Do registers belong only in the past?
In my experience, it’s also useful, and sometimes critical, to locate the same details in your family’s more recent past, especially if they were strongly affiliated with a particular religion. This may or may not have been the religion which was the formally declared faith of the country. For example, in England, this is the Church of England. In times past, marriages were not valid unless performed in the relevant Anglican Church.
Ages ago I wrote a post about how using a parish register entry for a marriage revealed full details of my Kunkel ancestor’s place of birth – literally the only place I’ve ever found it documented. This led me back to his Bavarian village where I was ultimately able to confirm his baptism.
Where to look?
Think about Church Archives for your town/state/diocese. Some will be helpful, others less so. Don’t forget your research is not their core business and be prepared to wait, and to pay a fee just as you would for government records.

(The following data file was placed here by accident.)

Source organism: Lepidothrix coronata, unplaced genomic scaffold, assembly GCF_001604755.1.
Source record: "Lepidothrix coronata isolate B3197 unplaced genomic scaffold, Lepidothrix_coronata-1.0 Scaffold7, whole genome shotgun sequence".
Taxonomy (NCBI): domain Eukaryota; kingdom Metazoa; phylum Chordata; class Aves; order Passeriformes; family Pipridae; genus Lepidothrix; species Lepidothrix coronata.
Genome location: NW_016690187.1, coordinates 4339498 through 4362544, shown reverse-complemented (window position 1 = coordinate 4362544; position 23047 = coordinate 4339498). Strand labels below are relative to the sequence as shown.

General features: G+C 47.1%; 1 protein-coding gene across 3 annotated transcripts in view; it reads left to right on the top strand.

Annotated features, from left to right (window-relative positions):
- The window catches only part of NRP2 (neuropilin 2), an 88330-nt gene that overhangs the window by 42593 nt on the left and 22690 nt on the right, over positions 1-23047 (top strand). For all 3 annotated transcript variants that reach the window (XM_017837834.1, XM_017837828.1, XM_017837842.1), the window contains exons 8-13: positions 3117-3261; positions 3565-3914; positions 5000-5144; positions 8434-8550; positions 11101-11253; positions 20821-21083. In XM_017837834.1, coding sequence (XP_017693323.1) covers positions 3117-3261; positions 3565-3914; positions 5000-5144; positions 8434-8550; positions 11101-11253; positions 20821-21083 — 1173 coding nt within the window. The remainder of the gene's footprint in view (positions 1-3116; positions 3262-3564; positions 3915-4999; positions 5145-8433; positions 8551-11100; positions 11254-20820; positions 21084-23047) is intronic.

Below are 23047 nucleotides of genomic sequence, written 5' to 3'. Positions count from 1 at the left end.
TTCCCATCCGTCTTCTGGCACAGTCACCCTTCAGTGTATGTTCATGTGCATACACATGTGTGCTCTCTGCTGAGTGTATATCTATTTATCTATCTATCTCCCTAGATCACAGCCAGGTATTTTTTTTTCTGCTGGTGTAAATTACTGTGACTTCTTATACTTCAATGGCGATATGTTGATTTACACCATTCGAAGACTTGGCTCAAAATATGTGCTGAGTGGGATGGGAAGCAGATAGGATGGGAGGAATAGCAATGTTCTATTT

You should also use the Family Search research wiki, or read relevant books, to learn more about how these records worked in your ancestor’s country of origin. For example, German registers (and some other European countries) have family books which include essentially a pedigree chart listing all the couple’s children then cross-referring them to their own marriages and families.
Don’t forget that not every microfilm prepared by the LDS church has yet been filmed. Check out the catalogue on Family Search to see if there’s more information available by ordering in a microfilm – use the keyword or place search, check the church records and see if they’ve been digitised or not, and indexed or not.